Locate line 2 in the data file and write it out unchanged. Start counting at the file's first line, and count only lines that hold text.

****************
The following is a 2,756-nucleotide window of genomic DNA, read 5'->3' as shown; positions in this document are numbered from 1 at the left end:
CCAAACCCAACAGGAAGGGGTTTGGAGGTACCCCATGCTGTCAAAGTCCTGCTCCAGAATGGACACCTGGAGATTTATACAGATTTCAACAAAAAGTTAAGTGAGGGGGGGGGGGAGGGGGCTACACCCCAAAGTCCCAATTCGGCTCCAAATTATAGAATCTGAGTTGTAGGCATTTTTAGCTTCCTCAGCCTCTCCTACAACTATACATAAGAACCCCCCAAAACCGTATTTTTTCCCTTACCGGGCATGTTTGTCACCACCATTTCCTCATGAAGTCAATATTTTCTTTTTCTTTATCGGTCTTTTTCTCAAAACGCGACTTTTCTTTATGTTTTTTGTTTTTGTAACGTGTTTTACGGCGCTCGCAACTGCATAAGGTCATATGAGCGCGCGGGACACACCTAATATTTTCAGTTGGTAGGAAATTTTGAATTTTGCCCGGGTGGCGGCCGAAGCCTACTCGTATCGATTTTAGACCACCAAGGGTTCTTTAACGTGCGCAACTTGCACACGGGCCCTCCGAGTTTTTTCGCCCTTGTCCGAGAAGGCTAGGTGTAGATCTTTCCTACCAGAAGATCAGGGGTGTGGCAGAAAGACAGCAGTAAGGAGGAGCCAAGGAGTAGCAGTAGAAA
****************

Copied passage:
CCAAACCCAACAGGAAGGGGTTTGGAGGTACCCCATGCTGTCAAAGTCCTGCTCCAGAATGGACACCTGGAGATTTATACAGATTTCAACAAAAAGTTAAGTGAGGGGGGGGGGGAGGGGGCTACACCCCAAAGTCCCAATTCGGCTCCAAATTATAGAATCTGAGTTGTAGGCATTTTTAGCTTCCTCAGCCTCTCCTACAACTATACATAAGAACCCCCCAAAACCGTATTTTTTCCCTTACCGGGCATGTTTGTCACCACCATTTCCTCATGAAGTCAATATTTTCTTTTTCTTTATCGGTCTTTTTCTCAAAACGCGACTTTTCTTTATGTTTTTTGTTTTTGTAACGTGTTTTACGGCGCTCGCAACTGCATAAGGTCATATGAGCGCGCGGGACACACCTAATATTTTCAGTTGGTAGGAAATTTTGAATTTTGCCCGGGTGGCGGCCGAAGCCTACTCGTATCGATTTTAGACCACCAAGGGTTCTTTAACGTGCGCAACTTGCACACGGGCCCTCCGAGTTTTTTCGCCCTTGTCCGAGAAGGCTAGGTGTAGATCTTTCCTACCAGAAGATCAGGGGTGTGGCAGAAAGACAGCAGTAAGGAGGAGCCAAGGAGTAGCAGTAGAAA